Wayne Simmonds met the media via Zoom on Friday afternoon, discussing his decision to come home and sign with the Toronto Maple Leafs on a one-year, $1.5 million contract.
What went into the decision to sign in Toronto for you?
Simmonds: I think it was a proper fit on the ice and a fit for my family as well. I was born and raised in Scarborough. I am a proud Torontonian. I think this was a perfect spot for me not only on the ice but off the ice as well. It was a pretty easy decision coming down to it.
How many teams did you talk to in this process, and did you leave money on the table to come home?
Simmonds: I talked to a few teams. I think the decision was made to come home because of what the city means to us. There were other potions where I probably could’ve squeezed out a little more, but it made the most sense to my family just to stay in Toronto. The fit on the ice, the fit off the ice — the Maple Leafs are a first-class organization and the city of Toronto is the biggest hockey town in the world, probably. All of that contributed to my decision.
What was the discussion like with Kyle Dubas about your specific role on the Leafs?
Simmonds: We had a good conversation. It was more so about coming in and working my way through the lineup. Obviously, I think the Leafs need a little bit of toughness. I can definitely bring that to the table. At the same time, I am a good hockey player as well and can put up offense. It’s more functional toughness from me. I can play the game, but at the same time, I can punch your head off if need be.
I am excited to be a Maple Leaf, for sure. One of the reasons I chose Toronto is because my playing style will complement the playing style of the stars on the team. I think I can help loosen it up a bit. Obviously, I am a team-first guy. Anything happens to the boys, I’ll be the first to jump in.
Are you prepared to give up the $500,000 of the $1.5 million for the tickets you’ll need to give out now?
Simmonds: Well, there are no fans as of now, right? I’ll be okay. Once the fans start coming in the building, I may be in trouble. No, I think it is at the point where I have already played 12 years in the NHL, so I think most people know that when I am coming to Toronto, they’re footing their own bill. The first couple of years, I think I kind of stepped outside of my budget to pay for a lot of tickets, so I know a little bit better now.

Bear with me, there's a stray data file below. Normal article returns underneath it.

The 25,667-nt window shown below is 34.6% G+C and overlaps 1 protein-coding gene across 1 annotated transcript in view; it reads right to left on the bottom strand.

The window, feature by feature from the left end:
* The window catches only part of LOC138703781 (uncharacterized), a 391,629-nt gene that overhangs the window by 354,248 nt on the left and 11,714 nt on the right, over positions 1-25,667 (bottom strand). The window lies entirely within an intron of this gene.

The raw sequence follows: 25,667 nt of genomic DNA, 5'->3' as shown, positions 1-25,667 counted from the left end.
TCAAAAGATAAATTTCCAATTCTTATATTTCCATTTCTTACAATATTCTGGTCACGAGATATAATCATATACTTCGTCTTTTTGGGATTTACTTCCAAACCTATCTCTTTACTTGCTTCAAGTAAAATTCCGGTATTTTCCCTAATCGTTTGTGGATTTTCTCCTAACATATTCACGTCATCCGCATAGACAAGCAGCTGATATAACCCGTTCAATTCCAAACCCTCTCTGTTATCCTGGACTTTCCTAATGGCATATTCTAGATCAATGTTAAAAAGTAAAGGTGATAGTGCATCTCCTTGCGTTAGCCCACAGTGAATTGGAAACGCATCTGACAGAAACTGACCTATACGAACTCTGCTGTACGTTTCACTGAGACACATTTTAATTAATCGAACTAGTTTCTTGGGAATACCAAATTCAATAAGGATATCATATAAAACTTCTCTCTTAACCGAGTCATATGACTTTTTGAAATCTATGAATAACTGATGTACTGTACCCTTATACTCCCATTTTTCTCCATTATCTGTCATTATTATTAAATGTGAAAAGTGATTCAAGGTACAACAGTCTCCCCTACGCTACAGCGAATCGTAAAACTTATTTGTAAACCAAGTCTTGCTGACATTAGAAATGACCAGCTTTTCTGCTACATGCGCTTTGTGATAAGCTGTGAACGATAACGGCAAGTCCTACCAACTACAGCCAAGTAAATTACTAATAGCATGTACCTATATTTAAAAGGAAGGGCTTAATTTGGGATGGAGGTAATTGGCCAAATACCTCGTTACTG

What have you done during the pandemic to make sure you are 100-110% healthy and ready for when the season starts up?
Simmonds: Obviously, we all know what is going on with the global pandemic. It’s not the greatest. The silver lining there for me is that I have had a chance to get my body back to perfect or near perfect. I have taken the chance to get into the gym every single day. I have already started to skate. I feel great out there.
Unfortunately, in the last couple of summers, there has been a lot of rehab. When you are rehabbing, you might get off to a good start, but you fizzle out when it comes to the middle or the end. This is good. This is a really important time in my life. I am really putting in all the work in the gym and on the ice to get back to where I was as a player.
What injuries have you dealt with in the past few years?
Simmonds: I think it is pretty well known that two years ago, I had to get a few surgeries. I had my hernia, hip, and abductor done. Generally, that takes a little bit of time to get back to full health. To me, I actually felt pretty good last year at the start of the season, but the last few summers have been primarily spent doing the rehab. Most athletes know that when you are doing the rehab, you are not getting the best out of yourself because you are not building your body up to go through an 82-game season. You are building your body up so that you can get back to even.